transportation

Provided / SORTA

A Cincinnati Council committee has approved a streetcar operating approach, but it's likely to fail when the full council votes this afternoon.  The committee approved a management option where a private contractor will manage the system using local transit union workers.  Council Member Chris Seelbach favors that approach even though he has limited information.

The Ohio Department of Transportation has reportedly dropped plans to reroute a highway in eastern Hamilton County.

Under one possible aspect of the Eastern Corridor plan, State Route 32 would have been rebuilt and shifted to run through Mariemont.  But following a closed-door meeting today, commissioner Todd Portune says ODOT is backing away from that.

Bill Rinehart / WVXU

Seasonal flooding comes as no surprise to Tristate officials, who have ordered a handful of road closures, and are preparing to close more as the Ohio River rises.  And the flooding has shined a spotlight on the relative isolation of a pair of Hamilton County communities.

River levels around Hamilton County are already high, and with more rain today and tomorrow, the sheriff's office and county engineer are preparing to close more roads.  Parts of Four Mile, Eight Mile, Debolt and Kellogg had water standing on them earlier this week.

Bill Rinehart / WVXU

Ohio and Kentucky will share the costs of building a new bridge between Cincinnati and Northern Kentucky.  The Brent Spence Bridge has been deemed functionally obsolete, carrying more traffic than intended. 

Bill Rinehart / WVXU

Crews this week are putting up the overhead wires in Over-the-Rhine that will power the Cincinnati streetcar.  Crews worked Wednesday along Elm Street, between 14th and Henry. 

Construction continues on the I-75 / Hopple St. interchange continues overnight beginning Wednesday evening. Here are the details from the Ohio Department of Transportation.

Work at the I-75/Hopple interchange will require the following closures this week:

·         Various lane closures on Marshall Avenue and side streets from 9 a.m. to 3 p.m. each day.

·         Single left lane closure on southbound I-75 from 7 p.m. to midnight Wednesday, Jan. 28.  

Bill Rinehart / WVXU

The off-ramp overpass that fell onto the southbound lanes of I-75 Monday night did not cause a lot of damage to the highway. 

That doesn't surprise Andrew Hermann, past president of the American Society of Civil Engineers, who has been following the story.  But he says the fact that the span did fall was surprising.

“Generally, they have demolition plans where they try to take into account all the possibilities as they’re taking down a bridge, to do it safely," Hermann said.  "So it was very surprising to hear that it collapsed."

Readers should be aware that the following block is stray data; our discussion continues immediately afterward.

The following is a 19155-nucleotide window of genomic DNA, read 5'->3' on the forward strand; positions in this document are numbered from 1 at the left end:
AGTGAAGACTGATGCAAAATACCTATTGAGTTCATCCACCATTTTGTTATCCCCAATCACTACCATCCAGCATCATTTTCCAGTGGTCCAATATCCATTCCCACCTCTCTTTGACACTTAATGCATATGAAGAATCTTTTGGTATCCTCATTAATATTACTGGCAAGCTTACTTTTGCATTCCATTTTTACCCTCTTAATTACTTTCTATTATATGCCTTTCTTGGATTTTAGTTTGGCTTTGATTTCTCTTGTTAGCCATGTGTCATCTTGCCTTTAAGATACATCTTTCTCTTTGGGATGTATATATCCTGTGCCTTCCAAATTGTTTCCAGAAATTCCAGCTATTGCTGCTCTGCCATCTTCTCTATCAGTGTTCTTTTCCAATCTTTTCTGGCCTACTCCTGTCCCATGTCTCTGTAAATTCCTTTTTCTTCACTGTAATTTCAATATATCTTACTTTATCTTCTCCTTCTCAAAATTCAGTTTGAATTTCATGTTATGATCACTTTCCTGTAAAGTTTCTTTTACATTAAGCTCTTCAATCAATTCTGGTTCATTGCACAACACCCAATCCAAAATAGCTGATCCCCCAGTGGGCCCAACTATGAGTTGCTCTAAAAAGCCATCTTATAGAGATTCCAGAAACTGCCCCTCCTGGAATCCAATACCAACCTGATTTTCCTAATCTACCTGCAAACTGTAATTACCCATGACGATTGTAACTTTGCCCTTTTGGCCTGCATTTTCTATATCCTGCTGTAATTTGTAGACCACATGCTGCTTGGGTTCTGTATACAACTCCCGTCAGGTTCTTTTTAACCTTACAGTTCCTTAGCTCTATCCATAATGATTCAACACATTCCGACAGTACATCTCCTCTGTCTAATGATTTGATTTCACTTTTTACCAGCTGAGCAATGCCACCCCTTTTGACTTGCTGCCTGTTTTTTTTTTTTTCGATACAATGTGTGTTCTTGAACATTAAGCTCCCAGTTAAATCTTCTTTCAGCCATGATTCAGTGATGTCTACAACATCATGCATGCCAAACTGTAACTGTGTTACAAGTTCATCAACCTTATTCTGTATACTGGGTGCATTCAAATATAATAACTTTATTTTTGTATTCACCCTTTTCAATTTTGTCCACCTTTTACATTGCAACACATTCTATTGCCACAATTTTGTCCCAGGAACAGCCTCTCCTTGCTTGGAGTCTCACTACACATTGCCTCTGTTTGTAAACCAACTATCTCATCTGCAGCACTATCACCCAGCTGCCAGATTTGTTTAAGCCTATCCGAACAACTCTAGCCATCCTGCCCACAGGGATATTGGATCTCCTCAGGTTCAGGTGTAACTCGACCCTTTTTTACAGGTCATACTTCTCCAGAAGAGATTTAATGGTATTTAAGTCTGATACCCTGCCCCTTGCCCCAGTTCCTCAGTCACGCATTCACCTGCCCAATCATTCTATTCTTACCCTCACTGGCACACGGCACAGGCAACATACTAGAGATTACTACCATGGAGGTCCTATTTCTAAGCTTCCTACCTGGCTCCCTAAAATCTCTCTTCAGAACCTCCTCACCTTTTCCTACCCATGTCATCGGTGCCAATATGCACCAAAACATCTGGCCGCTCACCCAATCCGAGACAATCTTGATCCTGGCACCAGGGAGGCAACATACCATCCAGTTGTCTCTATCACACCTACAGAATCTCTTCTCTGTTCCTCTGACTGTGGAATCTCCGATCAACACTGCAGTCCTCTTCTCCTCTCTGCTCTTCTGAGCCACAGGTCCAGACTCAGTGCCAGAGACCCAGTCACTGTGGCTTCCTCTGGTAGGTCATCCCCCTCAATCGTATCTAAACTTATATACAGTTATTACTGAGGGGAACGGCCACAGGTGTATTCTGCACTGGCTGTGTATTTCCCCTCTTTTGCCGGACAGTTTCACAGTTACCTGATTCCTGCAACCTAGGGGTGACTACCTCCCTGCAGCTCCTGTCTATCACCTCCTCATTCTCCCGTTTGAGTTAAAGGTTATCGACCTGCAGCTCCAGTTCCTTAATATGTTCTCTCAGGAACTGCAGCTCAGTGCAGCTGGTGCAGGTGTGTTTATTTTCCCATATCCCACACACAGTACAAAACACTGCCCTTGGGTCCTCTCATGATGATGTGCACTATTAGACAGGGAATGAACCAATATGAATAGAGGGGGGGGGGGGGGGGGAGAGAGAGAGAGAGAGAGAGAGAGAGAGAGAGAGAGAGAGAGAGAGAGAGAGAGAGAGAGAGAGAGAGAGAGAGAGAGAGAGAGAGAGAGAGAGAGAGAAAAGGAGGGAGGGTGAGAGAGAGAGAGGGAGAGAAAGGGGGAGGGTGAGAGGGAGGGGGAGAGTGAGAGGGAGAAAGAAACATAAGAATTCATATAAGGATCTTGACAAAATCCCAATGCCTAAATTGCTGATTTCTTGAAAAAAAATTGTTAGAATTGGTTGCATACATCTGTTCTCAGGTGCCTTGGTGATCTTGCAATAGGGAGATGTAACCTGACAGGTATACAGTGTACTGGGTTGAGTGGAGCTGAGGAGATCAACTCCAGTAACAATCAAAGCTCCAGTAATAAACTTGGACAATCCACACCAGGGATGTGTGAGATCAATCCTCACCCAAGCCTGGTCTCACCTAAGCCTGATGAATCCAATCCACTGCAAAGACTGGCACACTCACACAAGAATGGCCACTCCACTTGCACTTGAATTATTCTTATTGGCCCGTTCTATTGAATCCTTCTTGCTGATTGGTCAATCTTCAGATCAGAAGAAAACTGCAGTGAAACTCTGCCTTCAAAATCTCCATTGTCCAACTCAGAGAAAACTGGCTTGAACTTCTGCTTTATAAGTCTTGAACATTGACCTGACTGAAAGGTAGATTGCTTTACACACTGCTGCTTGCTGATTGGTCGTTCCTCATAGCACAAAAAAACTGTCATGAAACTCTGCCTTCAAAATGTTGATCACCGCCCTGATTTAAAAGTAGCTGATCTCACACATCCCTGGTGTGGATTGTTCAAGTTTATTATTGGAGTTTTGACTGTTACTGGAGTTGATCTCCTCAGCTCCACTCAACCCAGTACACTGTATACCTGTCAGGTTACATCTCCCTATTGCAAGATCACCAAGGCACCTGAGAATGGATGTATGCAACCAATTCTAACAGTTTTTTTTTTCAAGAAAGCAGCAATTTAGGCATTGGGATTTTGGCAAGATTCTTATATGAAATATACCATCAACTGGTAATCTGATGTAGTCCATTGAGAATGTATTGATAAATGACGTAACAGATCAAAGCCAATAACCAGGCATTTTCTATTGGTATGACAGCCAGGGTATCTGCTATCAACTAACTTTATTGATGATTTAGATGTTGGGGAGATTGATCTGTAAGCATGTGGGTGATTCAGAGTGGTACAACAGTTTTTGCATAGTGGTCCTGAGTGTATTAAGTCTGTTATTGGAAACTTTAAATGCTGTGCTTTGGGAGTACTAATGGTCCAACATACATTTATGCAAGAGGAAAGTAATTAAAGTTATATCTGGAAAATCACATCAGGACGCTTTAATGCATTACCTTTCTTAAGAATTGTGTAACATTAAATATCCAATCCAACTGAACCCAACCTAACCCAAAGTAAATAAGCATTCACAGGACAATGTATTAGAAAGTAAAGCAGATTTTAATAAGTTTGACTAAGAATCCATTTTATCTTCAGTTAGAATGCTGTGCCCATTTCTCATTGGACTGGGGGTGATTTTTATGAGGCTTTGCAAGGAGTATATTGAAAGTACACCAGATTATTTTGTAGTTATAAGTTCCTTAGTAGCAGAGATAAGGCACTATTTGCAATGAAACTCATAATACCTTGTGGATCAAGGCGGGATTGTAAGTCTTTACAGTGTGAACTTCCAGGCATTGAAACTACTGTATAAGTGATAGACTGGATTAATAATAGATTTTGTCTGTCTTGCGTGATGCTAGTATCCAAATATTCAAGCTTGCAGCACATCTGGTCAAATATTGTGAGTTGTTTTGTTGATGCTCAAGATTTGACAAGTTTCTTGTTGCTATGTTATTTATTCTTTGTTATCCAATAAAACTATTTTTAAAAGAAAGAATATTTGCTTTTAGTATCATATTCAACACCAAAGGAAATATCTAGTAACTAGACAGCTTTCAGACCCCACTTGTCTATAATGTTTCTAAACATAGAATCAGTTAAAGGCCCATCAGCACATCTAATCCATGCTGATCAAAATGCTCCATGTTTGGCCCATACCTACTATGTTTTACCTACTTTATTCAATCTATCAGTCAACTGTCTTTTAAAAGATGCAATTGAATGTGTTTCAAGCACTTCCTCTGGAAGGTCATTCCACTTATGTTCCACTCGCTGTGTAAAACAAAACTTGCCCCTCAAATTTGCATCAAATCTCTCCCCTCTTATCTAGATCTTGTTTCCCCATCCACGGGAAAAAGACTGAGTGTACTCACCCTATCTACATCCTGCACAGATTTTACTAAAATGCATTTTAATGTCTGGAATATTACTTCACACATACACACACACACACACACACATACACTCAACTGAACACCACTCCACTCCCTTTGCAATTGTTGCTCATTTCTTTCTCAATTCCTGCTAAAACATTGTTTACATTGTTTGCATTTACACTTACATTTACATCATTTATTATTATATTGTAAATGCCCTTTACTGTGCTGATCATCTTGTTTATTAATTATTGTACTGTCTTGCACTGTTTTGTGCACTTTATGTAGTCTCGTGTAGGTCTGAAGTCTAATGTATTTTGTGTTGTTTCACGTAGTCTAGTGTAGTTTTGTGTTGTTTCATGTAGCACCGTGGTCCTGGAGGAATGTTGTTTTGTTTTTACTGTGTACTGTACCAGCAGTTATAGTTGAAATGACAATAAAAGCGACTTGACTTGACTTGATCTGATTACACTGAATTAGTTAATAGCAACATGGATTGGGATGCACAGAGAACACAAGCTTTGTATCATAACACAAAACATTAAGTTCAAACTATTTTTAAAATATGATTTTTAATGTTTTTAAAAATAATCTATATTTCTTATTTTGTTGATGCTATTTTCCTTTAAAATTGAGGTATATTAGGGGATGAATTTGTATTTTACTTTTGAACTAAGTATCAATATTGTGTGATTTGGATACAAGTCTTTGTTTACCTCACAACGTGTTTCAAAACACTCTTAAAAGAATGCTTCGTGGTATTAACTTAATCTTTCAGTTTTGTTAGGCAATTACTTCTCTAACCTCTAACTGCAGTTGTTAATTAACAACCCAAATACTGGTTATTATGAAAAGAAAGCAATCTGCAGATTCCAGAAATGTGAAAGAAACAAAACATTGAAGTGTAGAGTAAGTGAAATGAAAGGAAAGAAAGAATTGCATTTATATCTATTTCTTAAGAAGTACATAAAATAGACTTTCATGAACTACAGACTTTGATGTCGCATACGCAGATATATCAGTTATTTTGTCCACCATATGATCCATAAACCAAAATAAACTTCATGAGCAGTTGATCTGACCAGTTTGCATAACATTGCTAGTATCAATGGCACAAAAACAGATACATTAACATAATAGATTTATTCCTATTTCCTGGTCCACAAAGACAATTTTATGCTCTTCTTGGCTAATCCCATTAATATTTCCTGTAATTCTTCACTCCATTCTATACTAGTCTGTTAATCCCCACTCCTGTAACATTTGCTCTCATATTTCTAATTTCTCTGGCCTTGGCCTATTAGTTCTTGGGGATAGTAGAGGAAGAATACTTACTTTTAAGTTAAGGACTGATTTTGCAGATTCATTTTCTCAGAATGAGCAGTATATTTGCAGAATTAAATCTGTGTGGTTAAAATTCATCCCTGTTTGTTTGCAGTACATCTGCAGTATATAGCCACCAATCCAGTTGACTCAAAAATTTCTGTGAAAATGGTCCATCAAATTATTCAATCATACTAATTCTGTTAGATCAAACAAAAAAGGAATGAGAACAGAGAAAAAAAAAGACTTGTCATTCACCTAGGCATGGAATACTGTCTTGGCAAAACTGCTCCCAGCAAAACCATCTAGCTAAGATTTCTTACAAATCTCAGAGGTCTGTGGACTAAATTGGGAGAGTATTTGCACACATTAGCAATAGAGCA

Tana Weingartner / WVXU

  One construction worker was killed and a truck driver injured when a section of overpass over I-75 collapsed Monday night. Cincinnati City Manager Harry Black says they don't know yet why the section of road fell. The overpass that fell used to be the ramp from northbound 75 to Hopple Street.  It had been replaced with a new overpass in the last year, and was being torn down.  The investigation is now in the hands of the Ohio Department of Transportation and the federal Occupational Safety and Health Administration.

Bill Rinehart / WVXU

The governors of Ohio and Kentucky plan to meet early next year to talk about replacing the Brent Spence Bridge. Kentucky Governor Steve Beshear says they're going to try to find a way to get the project moving.  He says any more delays will be costly.

Using a 3 percent inflation figure from the Federal Highway Administration, Beshear says continued delays will add about $7 million per month to the construction price tag.  “Folks, that’s $84 million a year,” he says.

Tana Weingartner / WVXU

Cincinnati's mayor and city manager will be meeting with the streetcar team this week to discuss the dwindling amount of money in the contingency fund.  If all worst case scenarios happen, the fund could have just $80,000 left in it.  It started out with more than $9 million. 

Mayor John Cranley says the message to streetcar officials John Deatrick and Chris Eilerman is this: "We need to have a team that's going to bring the streetcar in on time and under budget, or we need a new team."

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